Yesterday, Lewis Hamilton scooped a sixth world championship title, the Mercedes driver statistically now second only to Michael Schumacher in terms of Formula 1 titles won.

What’s more, there are several areas that he already eclipses Schumacher: wins percentage (33.5% of races vs 30%) and pole positions (87 vs 68) stand out, although he still needs to win nine more races to eclipse his victory tally.

Detractors suggest that these statistics just highlight how dominant the Mercedes team has been, but let’s not forget that in a 12-year career only two team-mates have out-scored him over a season (Jenson Button in 2011 and Nico Rosberg in 2016) and that Mercedes’s era of dominance coincided with the arrival of the Briton at the squad, suggesting he has had an input on that level too.

What’s more, there have been numerous races where he has won in palpably not the fastest car, including some this year. Yes, rivals - especially Ferrari - have made errors, but it is often pressure that leads to mistakes, and Hamilton has been relentless. And then, of course, there is his wet weather prowess to factor in.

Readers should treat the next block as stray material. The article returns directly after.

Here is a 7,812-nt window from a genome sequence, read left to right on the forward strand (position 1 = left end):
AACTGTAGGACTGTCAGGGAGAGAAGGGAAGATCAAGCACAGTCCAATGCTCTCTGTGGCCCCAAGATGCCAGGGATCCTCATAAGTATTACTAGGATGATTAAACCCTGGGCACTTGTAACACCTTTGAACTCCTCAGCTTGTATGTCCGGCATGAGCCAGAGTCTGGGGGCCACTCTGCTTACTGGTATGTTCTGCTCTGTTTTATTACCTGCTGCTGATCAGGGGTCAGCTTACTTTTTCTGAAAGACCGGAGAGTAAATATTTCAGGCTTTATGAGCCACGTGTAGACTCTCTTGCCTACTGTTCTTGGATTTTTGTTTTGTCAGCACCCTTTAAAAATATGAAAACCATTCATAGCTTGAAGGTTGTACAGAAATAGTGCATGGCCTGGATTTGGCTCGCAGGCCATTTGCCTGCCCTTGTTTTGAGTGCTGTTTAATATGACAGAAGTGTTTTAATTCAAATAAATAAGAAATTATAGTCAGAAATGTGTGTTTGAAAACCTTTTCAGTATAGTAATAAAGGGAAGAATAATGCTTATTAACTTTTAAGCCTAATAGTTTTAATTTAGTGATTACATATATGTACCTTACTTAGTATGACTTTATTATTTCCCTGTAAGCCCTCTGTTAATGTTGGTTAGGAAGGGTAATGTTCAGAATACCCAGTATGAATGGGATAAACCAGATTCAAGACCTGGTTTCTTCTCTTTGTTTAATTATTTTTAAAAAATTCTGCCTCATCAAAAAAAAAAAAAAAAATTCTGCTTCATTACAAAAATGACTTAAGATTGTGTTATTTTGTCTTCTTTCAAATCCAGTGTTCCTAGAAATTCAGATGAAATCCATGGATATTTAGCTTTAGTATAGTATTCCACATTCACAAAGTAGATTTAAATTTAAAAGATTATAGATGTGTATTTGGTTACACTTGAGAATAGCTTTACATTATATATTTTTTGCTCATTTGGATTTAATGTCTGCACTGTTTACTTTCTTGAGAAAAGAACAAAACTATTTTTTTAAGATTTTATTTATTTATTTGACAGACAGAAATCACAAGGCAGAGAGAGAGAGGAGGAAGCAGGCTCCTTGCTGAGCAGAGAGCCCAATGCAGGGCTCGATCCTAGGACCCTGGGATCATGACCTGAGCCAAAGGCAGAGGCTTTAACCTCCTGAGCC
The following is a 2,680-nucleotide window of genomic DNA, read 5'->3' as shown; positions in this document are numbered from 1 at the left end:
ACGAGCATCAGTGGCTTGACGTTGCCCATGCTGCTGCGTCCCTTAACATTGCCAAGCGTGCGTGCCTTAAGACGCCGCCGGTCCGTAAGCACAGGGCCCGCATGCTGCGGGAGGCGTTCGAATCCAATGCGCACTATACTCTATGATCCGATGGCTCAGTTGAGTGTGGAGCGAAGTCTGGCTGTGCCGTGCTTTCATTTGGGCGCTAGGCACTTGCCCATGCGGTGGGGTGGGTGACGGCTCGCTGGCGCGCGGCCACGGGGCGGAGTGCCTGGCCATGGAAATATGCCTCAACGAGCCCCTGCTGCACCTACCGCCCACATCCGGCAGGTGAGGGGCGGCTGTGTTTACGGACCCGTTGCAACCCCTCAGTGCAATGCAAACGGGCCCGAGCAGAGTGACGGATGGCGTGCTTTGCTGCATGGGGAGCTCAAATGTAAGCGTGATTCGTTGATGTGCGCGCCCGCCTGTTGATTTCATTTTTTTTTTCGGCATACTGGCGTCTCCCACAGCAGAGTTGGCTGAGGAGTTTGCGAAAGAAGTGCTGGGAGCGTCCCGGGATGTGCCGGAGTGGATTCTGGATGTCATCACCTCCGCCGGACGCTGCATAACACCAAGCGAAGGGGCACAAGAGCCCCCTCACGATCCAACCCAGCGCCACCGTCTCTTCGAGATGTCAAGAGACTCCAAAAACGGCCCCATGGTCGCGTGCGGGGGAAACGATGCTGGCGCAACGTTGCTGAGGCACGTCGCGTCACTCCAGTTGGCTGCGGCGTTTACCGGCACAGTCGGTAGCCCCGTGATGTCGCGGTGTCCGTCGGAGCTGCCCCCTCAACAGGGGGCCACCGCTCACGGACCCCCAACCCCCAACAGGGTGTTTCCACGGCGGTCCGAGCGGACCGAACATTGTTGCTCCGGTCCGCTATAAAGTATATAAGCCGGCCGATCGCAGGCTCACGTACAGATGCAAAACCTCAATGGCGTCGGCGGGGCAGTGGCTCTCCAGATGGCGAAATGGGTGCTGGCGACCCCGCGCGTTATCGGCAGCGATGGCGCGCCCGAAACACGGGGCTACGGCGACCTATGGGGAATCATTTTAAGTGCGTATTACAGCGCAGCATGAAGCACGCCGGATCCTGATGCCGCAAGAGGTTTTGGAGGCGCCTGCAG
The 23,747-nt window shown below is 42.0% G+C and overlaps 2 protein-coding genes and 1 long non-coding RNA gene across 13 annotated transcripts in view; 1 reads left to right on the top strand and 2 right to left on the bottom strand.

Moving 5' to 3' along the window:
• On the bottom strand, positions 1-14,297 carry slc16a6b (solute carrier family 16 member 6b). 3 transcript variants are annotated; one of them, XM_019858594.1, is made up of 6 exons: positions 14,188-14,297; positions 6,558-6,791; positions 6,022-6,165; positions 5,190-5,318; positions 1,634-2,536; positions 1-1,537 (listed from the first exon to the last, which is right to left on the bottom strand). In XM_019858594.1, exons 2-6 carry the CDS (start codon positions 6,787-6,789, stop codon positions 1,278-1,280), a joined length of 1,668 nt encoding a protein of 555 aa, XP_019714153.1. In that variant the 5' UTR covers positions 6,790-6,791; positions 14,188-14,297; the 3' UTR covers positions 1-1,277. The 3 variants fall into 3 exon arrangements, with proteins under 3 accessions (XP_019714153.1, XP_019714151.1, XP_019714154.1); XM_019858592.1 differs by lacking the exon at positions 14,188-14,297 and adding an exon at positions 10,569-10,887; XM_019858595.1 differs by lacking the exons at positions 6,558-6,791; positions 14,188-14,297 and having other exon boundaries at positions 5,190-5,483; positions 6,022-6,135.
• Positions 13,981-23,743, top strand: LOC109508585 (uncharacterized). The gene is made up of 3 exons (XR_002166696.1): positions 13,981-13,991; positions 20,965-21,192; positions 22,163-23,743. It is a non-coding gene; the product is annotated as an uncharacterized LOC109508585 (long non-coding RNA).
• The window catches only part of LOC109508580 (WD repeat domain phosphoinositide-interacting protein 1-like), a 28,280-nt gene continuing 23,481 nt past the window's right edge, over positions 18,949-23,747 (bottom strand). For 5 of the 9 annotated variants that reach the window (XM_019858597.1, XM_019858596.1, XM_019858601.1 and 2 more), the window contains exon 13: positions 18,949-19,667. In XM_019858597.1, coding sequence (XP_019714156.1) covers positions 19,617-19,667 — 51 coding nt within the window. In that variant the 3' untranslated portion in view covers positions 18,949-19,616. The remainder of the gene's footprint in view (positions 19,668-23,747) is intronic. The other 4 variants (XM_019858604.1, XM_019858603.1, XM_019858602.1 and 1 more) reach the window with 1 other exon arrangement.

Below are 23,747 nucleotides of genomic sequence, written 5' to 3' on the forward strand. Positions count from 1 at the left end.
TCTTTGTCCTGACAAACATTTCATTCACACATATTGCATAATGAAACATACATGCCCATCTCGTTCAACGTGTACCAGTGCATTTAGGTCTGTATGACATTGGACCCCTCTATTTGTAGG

But what makes Hamilton remarkable is not only his success, but that he has been able to sustain it for so long - 12 years and counting. Consider the mountains this country’s previous three champions had to climb to reach the summit of F1 - Button, Damon Hill and Nigel Mansell - and then contemplate that Hamilton has achieved double the sum of their titles, sometimes seemingly at a canter. It might not make great viewing, but it does underline his talent.

So, the greatest British sportsman of all time? In many ways it’s a ridiculous question, but in 12 hours after posing the question on social media so far I’ve only had five-time Olympic champion rower Sir Steve Redgrave, four-time Tour de France winning cyclist Chris Froome and CB Fry, who represented England at cricket and football, set a long jump world record and had a trial for the England rugby team for good measure, as credible alternatives.